Authors: Edie Bingham
Cat moaned aloud, gasping, but still asked him, “And what part of me do you think is my best feature?” Almost before she realised it, he was easing her back onto her elbows, raising and parting her legs while still supporting them, and drawing up the hem of her dress. His voice was a whiskey purr. “When I've sampled them all, I'll be better able to judge.”
When hot-tempered Federal agent Catalina âCat' Montoya is partnered with her former lover on her first undercover investigation, she is determined not to let feelings get in the way of work. But the investigation into a charismatic criminal's latest enterprise â an exclusive members club on a supposedly haunted luxury train â soon envelops her in a passionate love triangle. As she travels through the most haunted areas of the Deep South, where sex mixes with the supernatural, Cat surrenders to the extremes of erotic experience and is finally forced to solve a fifty-year-old murder mystery.
Edie Bingham is a talented young writer of erotic fiction with a supernatural twist.
She is the author of
To the hard pounding rhythm of the train that carried them, the lovers moved their bodies together like pistons: the man driving deep into her, again and again; the woman clutching and squeezing him as another climax rushed through her.
The heat in the berth was stifling, unrelieved by the ceiling fan directly above them, and sweat matted the tips of her russet hair to her neck, before rolling down beneath the salmon-pink silk of her teddy. She wanted to take it off and be as naked as her lover, but he refused to unwrap his huge arms from around her, refused to stop using those full, strong lips and tongue.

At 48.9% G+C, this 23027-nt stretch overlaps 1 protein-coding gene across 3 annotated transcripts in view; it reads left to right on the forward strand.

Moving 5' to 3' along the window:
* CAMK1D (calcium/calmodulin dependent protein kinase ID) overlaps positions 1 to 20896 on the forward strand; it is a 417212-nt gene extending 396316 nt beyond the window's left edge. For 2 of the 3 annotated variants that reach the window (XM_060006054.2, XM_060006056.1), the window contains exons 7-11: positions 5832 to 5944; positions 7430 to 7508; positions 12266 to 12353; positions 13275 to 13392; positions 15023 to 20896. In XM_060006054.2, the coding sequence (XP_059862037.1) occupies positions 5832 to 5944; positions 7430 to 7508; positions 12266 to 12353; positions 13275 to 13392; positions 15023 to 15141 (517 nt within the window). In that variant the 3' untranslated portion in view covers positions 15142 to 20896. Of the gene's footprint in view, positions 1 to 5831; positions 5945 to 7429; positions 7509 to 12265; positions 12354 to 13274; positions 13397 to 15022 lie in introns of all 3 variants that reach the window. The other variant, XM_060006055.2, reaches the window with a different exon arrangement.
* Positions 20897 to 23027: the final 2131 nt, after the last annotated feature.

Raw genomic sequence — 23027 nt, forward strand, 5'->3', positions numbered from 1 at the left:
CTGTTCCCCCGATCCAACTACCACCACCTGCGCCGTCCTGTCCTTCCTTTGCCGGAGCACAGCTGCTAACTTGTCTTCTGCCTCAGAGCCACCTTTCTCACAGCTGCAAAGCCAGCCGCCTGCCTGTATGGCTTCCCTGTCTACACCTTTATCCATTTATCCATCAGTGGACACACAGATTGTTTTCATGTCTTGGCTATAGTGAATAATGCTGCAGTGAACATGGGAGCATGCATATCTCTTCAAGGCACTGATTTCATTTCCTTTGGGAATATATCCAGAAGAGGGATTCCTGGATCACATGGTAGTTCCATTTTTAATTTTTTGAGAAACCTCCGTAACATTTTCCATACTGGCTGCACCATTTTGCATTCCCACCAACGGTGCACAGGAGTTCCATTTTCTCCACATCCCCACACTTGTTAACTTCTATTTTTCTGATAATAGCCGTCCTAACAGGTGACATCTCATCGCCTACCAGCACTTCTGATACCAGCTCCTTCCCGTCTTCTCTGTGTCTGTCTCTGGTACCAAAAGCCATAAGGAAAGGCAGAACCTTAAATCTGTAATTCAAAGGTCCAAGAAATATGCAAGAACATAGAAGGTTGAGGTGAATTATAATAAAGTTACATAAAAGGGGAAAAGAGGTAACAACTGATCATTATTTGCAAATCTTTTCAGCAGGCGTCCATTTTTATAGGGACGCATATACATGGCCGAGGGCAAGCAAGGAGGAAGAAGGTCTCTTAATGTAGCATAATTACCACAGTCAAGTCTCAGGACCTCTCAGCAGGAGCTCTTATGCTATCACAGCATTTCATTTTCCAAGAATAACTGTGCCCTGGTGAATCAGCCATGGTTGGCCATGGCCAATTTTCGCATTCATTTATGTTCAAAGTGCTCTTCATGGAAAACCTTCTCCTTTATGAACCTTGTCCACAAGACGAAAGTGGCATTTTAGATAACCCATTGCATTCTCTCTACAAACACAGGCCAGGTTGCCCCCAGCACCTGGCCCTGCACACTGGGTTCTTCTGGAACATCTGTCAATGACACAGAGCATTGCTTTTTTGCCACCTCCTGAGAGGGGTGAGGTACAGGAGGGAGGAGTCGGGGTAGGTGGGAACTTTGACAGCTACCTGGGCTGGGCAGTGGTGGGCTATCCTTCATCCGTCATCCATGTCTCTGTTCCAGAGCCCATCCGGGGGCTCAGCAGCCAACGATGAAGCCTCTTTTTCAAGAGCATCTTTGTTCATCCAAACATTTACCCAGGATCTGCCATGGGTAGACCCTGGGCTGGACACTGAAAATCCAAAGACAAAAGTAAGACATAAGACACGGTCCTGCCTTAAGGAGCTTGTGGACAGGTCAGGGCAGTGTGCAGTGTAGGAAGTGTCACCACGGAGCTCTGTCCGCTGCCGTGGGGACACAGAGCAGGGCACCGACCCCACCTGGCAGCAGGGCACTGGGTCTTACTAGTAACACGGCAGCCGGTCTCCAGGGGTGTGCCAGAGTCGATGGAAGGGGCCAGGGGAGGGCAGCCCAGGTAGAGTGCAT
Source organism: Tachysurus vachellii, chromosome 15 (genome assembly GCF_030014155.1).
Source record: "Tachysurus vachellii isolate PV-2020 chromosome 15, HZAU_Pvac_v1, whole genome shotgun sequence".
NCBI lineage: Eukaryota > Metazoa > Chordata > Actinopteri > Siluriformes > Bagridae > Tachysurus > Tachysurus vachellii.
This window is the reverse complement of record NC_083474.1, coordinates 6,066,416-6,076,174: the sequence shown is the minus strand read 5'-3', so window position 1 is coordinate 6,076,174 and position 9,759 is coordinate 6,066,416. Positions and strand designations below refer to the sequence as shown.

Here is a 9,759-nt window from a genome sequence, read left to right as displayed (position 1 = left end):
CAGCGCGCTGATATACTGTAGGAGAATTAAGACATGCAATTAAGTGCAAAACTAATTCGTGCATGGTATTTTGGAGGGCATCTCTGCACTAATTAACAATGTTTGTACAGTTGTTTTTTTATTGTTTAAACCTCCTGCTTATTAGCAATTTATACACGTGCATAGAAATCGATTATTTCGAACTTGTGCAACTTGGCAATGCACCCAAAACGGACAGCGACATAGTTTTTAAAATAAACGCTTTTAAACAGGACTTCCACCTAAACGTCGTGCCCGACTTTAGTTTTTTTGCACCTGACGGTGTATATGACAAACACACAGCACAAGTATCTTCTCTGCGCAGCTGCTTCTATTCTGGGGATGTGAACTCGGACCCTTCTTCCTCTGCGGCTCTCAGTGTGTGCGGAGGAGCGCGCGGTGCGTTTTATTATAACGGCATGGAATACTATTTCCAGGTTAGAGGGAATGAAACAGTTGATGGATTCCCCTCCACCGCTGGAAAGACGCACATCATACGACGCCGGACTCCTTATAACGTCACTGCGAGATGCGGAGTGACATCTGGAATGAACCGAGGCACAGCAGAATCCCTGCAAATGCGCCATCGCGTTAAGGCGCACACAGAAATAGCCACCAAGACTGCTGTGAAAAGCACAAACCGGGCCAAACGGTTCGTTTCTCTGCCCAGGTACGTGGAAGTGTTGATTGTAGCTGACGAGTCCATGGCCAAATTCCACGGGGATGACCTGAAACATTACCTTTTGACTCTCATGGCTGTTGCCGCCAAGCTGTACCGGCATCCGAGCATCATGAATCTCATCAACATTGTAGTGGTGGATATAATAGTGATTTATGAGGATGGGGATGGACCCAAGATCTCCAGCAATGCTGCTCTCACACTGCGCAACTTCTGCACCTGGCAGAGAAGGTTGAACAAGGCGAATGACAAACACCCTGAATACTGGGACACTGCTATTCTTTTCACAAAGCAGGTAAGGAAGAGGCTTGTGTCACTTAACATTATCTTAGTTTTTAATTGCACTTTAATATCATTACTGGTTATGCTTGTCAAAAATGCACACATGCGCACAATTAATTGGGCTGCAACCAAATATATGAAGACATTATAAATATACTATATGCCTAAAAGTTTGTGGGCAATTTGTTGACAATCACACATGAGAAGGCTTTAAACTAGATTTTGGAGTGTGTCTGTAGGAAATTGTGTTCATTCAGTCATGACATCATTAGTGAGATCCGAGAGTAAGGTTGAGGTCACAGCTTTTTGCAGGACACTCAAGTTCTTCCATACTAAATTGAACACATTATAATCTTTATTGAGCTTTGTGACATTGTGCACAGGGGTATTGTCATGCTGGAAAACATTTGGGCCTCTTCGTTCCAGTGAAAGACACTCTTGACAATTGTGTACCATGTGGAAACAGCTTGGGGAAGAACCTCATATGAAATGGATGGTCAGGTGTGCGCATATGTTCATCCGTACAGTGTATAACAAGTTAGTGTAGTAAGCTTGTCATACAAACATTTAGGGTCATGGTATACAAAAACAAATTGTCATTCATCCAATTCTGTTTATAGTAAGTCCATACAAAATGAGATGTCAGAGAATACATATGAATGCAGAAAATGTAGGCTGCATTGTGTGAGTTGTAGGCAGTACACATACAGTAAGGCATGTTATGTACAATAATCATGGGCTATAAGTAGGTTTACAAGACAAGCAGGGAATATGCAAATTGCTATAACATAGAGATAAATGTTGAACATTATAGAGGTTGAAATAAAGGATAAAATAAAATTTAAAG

She had no problem with that.
She sat in his lap, her thighs straddling his hips as he pushed up into her repeatedly, the tip of his shaft stroking the walls of her sex in all the right places. She felt like such a small thing in his embrace, but protected. One of his hands had descended along her spine to cup her cheeks, squeezing hungrily and sending tiny jolts through her like sparks on the rails.
Her teddy had become distracting enough for her to pull back and motion silently, until her lover got the idea and relaxed his hold on her. When she cast it aside, however, he bent her backwards until she thought she would fall from him, then he bent forwards and engulfed one of her nipples in his mouth, sucking sharply and making her yelp. Her hands gripped his arms for support, and she stared upwards, the whirling wooden blades seeming to mesmerise her.
And still he drove into her, even as she drove back, meeting
him thrust for thrust, while his free hand manoeuvred between their bodies, touching her bush, then her clit, his thumb providing a gentle but insistent teasing that made her weak with the sensations running though her.